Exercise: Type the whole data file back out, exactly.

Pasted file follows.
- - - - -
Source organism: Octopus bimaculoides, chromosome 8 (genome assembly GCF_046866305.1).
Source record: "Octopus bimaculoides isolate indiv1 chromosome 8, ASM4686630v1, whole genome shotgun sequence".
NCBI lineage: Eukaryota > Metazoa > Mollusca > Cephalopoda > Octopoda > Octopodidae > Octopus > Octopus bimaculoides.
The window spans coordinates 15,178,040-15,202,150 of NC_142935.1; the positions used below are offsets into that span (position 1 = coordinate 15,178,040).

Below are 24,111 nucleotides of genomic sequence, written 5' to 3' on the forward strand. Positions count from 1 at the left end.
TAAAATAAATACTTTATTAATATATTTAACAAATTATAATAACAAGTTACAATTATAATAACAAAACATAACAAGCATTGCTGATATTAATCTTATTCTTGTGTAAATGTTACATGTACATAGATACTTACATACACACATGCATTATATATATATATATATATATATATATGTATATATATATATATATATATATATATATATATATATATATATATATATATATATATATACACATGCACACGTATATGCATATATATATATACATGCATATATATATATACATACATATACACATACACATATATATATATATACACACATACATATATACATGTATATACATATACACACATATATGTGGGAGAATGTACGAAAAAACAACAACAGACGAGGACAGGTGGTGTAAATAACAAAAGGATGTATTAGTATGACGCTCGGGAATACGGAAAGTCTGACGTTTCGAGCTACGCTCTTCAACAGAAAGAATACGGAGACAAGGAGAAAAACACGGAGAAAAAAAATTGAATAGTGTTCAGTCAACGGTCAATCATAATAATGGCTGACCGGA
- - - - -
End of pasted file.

Source organism: Octopus bimaculoides, chromosome 8 (genome assembly GCF_046866305.1).
Source record: "Octopus bimaculoides isolate indiv1 chromosome 8, ASM4686630v1, whole genome shotgun sequence".
NCBI lineage: Eukaryota > Metazoa > Mollusca > Cephalopoda > Octopoda > Octopodidae > Octopus > Octopus bimaculoides.
The window spans coordinates 15,178,040-15,202,150 of NC_142935.1; the positions used below are offsets into that span (position 1 = coordinate 15,178,040).

Below are 24,111 nucleotides of genomic sequence, written 5' to 3' on the forward strand. Positions count from 1 at the left end.
TAAAATAAATACTTTATTAATATATTTAACAAATTATAATAACAAGTTACAATTATAATAACAAAACATAACAAGCATTGCTGATATTAATCTTATTCTTGTGTAAATGTTACATGTACATAGATACTTACATACACACATGCATTATATATATATATATATATATATATATGTATATATATATATATATATATATATATATATATATATATATATATATATATATATATATACACATGCACACGTATATGCATATATATATATACATGCATATATATATATACATACATATACACATACACATATATATATATATACACACATACATATATACATGTATATACATATACACACATATATGTGGGAGAATGTACGAAAAAACAACAACAGACGAGGACAGGTGGTGTAAATAACAAAAGGATGTATTAGTATGACGCTCGGGAATACGGAAAGTCTGACGTTTCGAGCTACGCTCTTCAACAGAAAGAATACGGAGACAAGGAGAAAAACACGGAGAAAAAAAATTGAATAGTGTTCAGTCAACGGTCAATCATAATAATGGCTGACCGGA